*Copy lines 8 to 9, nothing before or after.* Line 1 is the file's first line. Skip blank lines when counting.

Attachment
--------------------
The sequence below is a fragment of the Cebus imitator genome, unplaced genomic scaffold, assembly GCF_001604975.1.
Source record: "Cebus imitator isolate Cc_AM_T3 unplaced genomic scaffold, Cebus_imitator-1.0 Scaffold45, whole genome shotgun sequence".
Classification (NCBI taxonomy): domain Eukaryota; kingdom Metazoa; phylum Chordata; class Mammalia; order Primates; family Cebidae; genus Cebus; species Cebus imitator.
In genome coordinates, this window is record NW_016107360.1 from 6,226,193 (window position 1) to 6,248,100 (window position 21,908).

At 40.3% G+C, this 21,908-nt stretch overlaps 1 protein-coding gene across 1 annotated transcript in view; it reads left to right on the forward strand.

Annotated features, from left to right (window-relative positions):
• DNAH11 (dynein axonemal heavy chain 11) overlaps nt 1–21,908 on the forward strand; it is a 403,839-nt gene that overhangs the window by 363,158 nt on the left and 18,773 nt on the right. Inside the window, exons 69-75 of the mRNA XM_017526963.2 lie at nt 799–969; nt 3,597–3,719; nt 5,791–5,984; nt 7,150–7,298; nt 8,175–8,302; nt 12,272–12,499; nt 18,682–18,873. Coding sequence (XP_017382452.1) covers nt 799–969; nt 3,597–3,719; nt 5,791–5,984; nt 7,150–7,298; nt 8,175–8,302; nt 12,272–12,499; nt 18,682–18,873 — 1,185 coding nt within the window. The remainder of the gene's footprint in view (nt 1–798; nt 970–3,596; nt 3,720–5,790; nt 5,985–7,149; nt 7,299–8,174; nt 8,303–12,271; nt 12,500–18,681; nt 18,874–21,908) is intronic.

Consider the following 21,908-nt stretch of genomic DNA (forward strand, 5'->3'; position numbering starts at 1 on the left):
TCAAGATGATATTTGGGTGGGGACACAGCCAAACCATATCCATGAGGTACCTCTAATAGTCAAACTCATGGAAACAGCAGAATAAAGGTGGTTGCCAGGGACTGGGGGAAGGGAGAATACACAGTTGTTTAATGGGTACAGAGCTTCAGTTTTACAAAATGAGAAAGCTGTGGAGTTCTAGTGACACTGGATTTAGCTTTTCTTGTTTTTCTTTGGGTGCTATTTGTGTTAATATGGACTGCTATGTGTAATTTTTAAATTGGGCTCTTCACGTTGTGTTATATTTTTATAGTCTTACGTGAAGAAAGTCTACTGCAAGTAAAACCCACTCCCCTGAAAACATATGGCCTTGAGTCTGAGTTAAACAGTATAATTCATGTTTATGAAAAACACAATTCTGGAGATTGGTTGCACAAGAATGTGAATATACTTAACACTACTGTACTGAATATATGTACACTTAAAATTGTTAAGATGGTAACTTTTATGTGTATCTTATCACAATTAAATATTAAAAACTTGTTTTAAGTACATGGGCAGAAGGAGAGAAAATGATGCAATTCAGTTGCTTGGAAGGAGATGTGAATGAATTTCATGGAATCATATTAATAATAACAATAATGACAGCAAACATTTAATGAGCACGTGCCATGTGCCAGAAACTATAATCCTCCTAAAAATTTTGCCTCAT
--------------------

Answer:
Consider the following 21,908-nt stretch of genomic DNA (forward strand, 5'->3'; position numbering starts at 1 on the left):
TCAAGATGATATTTGGGTGGGGACACAGCCAAACCATATCCATGAGGTACCTCTAATAGTCAAACTCATGGAAACAGCAGAATAAAGGTGGTTGCCAGGGACTGGGGGAAGGGAGAATACACAGTTGTTTAATGGGTACAGAGCTTCAGTTTTACAAAATGAGAAAGCTGTGGAGTTCTAGTGACACTGGATTTAGCTTTTCTTGTTTTTCTTTGGGTGCTATTTGTGTTAATATGGACTGCTATGTGTAATTTTTAAATTGGGCTCTTCACGTTGTGTTATATTTTTATAGTCTTACGTGAAGAAAGTCTACTGCAAGTAAAACCCACTCCCCTGAAAACATATGGCCTTGAGTCTGAGTTAAACAGTATAATTCATGTTTATGAAAAACACAATTCTGGAGATTGGTTGCACAAGAATGTGAATATACTTAACACTACTGTACTGAATATATGTACACTTAAAATTGTTAAGATGGTAACTTTTATGTGTATCTTATCACAATTAAATATTAAAAACTTGTTTTAAGTACATGGGCAGAAGGAGAGAAAATGATGCAATTCAGTTGCTTGGAAGGAGATGTGAATGAATTTCATGGAATCATATTAATAATAACAATAATGACAGCAAACATTTAATGAGCACGTGCCATGTGCCAGAAACTATAATCCTCCTAAAAATTTTGCCTCAT